With a simple sign hanging outside a stone house along the climbing road, the Refugio Brisa del Diablo could easily go unnoticed. But eating at this heavenly refuge’s restaurant will be the highlight of your trip.
Canadian owners Stéphane and Olga orchestrate this marvelous tale from behind the scenes. One moment you’ll spot Stéphane DJing retro tunes at the bar, the next it will be Olga moving lightly in and out of the kitchen with an unflappable smile on her face. Whether it be a sandwich with smoked coconut bread, your breakfast pancakes or a candlelight dinner, the food at El Refugio del Diablo deserves a Michelin-star.
Some of the highlights include grilled jumbo prawns with coconut and lemongrass sauce; pork tenderloin wrapped in bacon and filled with cream cheese and cherries in a Porto sauce; and, equally importantly, an excellent selection of wines. The intimate atmosphere of this haven coupled with the mind-blowing cuisine will make of this stop an unforgettable treat.
Overlooking the Barú Volcano, with a panoramic terrace and a jacuzzi, the two-room boutique bed and breakfast is an unusual combination of Afro-Caribbean and alpine elements. Adorned with carnival masks in papier-mâché, sea-shells and colorful tiles, the brightly-painted walls give a unique character to the place.
The menu at Bibi's Restaurant relies heavily on the day's local catch © Martina Gili / Lonely Planet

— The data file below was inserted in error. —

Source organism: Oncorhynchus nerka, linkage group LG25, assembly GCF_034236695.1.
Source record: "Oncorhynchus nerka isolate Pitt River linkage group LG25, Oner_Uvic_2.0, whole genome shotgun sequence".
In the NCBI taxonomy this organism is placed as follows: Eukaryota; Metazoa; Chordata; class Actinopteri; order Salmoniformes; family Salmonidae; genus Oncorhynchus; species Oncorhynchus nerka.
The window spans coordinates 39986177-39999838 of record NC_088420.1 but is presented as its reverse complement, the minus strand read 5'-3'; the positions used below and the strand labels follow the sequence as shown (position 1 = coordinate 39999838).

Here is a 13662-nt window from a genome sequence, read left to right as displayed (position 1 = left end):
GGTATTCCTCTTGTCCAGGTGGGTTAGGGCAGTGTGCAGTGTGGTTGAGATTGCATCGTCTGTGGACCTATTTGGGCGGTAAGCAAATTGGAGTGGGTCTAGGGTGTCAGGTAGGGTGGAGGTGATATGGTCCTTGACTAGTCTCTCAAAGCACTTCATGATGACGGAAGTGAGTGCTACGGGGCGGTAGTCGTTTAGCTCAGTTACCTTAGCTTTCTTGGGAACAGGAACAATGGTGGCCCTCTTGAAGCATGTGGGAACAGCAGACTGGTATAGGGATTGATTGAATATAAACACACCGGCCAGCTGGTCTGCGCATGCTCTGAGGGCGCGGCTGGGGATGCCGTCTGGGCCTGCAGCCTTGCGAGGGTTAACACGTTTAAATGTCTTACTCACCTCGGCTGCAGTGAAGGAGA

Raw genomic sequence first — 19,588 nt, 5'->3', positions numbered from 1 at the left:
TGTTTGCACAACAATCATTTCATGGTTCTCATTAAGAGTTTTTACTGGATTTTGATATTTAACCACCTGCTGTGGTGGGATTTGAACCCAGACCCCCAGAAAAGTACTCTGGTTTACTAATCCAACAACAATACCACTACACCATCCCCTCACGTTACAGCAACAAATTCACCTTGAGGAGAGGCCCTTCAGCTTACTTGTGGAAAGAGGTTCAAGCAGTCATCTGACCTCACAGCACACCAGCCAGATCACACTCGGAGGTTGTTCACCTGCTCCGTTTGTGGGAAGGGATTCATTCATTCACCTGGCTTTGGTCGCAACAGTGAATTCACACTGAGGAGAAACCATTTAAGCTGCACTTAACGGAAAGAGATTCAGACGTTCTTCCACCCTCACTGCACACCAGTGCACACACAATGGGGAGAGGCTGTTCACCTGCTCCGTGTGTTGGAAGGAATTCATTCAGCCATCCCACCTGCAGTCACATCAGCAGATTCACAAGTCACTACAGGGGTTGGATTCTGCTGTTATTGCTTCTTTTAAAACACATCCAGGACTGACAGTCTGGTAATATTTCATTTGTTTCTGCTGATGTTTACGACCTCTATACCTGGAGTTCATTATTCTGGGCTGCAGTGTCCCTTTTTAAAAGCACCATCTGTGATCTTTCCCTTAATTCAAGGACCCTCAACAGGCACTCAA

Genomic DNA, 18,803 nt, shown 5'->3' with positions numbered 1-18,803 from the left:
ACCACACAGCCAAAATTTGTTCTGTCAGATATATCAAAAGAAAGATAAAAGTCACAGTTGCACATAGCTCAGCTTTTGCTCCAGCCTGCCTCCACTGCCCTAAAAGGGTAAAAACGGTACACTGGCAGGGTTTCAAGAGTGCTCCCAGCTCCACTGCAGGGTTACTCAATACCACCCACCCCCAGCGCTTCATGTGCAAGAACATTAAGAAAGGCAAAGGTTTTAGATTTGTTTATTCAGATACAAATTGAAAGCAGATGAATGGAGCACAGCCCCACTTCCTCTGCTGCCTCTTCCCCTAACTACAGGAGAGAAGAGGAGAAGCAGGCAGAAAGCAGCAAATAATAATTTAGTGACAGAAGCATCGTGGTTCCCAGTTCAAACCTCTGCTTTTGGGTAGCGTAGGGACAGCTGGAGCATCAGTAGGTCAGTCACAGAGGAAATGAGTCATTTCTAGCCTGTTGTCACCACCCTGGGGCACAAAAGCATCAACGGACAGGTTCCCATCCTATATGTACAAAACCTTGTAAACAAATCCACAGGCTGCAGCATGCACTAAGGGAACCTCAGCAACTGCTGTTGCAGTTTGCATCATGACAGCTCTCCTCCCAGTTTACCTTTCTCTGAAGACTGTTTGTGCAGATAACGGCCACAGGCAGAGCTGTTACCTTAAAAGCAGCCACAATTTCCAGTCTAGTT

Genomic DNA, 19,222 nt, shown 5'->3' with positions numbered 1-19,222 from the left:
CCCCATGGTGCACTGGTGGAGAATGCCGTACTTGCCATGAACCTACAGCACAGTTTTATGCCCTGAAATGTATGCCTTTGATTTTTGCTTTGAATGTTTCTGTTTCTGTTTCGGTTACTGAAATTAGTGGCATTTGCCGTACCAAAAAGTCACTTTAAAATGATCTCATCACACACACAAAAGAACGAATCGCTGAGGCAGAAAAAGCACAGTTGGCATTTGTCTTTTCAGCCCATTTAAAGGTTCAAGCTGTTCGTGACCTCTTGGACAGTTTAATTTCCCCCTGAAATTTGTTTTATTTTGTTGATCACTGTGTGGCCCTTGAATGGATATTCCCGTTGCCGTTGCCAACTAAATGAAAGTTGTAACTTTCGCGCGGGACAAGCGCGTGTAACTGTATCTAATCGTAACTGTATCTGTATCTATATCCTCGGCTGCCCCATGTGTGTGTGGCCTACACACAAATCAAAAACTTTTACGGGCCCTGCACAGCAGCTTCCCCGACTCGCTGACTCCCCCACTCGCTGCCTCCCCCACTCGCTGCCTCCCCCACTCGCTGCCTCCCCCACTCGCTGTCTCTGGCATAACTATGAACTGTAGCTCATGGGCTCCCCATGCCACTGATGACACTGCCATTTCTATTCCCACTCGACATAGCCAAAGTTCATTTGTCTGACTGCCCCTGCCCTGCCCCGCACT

Leaving the mountains behind, hit the serpentine road that descends into the tropical forest as you head towards Bocas del Toro, the final stop on this journey. Passing through quiet indigenous villages, the way down to the harbor of Almirante is an intricate one. As you get closer to the coast, the view opens up to reveal a majestic panoramic view. With shades of green and blue blending with the mangroves along the shores of small scattered islands, the archipelago reveals its raw, natural beauty.
Take a ferry to the main island of Isla Colón and land in Bocas Town, a laid-back village filled with colorful houses on stilts, surf schools, hostels and bars lined up along the main street. During the crossing, you may spot the huge Chiquita ships that transport bananas to the mainland – living reminders of a century-long history of fruit production and colonization.
While you’ll be offered fried fish and patacones (plantain) on every beach, try out Bibi’s on Isla Carenero for an upgraded version of Caribbean food. Suspended over the turquoise waters on this corner of paradise, the restaurant relies on the local daily catch, with specials like octopus in garlic sauce, Peruvian-style ceviches and fresh lobster with coconut rice.
The atmosphere will liven up at sunset, as whimsical lanterns begin to shine along the docks of Bocas Town. The breezy terrace of the restaurant El Ultimo Refugio is a wonderful spot to end the holiday.
Among the restaurant’s fusion dishes, the sesame-crusted seared-tuna with pickled ginger vinaigrette is a winner, followed by the grilled octopus over eggplant purée with chorizo and fried carrots. Finish with the popular snicker peanut butter pie with a glass of aged Ron Abuelo as you sway to the beats of a live reggae performance.